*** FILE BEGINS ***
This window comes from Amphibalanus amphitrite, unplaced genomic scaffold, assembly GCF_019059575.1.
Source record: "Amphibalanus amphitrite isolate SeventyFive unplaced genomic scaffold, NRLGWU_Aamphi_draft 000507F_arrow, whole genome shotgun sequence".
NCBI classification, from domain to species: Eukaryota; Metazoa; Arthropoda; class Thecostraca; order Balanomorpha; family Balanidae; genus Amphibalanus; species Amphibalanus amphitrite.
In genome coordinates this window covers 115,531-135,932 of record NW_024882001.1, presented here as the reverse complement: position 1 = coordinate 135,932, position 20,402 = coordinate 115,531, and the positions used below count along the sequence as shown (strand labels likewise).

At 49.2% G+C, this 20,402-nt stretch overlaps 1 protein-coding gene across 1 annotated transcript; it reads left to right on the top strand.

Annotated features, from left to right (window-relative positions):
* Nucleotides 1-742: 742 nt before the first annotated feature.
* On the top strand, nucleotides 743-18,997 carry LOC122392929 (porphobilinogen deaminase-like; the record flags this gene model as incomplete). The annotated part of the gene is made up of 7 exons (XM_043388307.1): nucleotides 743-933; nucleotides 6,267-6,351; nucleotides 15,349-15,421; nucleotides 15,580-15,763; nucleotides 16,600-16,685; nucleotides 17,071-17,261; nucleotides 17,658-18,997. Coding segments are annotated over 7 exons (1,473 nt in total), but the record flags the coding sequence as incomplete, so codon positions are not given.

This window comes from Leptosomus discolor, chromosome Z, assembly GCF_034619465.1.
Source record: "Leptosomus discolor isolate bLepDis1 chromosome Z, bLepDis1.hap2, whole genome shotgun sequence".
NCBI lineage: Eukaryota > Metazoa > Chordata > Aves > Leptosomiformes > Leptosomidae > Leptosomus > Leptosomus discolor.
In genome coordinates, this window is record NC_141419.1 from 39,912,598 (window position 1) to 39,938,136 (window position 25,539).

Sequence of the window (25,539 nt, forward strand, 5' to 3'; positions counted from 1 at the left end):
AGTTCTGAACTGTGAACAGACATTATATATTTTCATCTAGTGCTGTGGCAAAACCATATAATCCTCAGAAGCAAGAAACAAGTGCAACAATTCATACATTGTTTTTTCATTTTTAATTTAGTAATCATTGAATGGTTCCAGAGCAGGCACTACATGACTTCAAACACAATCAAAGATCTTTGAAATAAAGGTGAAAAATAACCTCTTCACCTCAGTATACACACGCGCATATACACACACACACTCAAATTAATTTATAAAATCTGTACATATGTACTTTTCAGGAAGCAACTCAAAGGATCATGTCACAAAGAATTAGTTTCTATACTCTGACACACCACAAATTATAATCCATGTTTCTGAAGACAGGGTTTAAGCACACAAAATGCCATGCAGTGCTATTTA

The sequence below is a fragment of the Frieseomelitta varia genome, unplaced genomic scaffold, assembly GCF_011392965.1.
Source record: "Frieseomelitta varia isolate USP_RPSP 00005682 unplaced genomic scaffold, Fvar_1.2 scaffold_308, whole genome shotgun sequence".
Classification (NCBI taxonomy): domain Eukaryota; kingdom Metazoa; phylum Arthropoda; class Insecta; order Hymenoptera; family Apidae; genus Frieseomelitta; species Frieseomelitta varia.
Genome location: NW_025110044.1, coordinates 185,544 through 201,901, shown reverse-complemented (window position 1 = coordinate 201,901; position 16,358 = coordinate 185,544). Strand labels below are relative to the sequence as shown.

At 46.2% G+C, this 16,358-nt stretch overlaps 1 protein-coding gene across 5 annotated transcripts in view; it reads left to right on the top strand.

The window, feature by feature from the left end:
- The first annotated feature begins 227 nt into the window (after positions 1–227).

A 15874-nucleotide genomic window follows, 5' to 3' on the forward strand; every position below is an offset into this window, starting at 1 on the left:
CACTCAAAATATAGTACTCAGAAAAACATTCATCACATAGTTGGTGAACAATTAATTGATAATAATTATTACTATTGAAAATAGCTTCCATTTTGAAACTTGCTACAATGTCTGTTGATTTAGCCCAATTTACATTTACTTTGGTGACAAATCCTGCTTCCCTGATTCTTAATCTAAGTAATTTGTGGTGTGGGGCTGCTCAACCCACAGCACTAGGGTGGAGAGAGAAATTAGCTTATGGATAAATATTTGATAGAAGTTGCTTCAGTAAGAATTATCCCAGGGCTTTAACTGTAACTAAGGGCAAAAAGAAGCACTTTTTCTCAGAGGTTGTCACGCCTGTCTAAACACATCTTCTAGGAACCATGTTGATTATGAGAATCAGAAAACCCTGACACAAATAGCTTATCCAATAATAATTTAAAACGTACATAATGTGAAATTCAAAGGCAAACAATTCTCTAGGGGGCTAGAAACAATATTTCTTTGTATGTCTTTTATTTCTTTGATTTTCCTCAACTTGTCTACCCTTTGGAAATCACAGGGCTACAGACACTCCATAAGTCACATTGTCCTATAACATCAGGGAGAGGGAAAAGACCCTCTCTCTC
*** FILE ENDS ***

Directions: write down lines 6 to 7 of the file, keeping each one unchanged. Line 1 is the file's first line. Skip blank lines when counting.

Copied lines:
Annotated features, from left to right (window-relative positions):
* Nucleotides 1-742: 742 nt before the first annotated feature.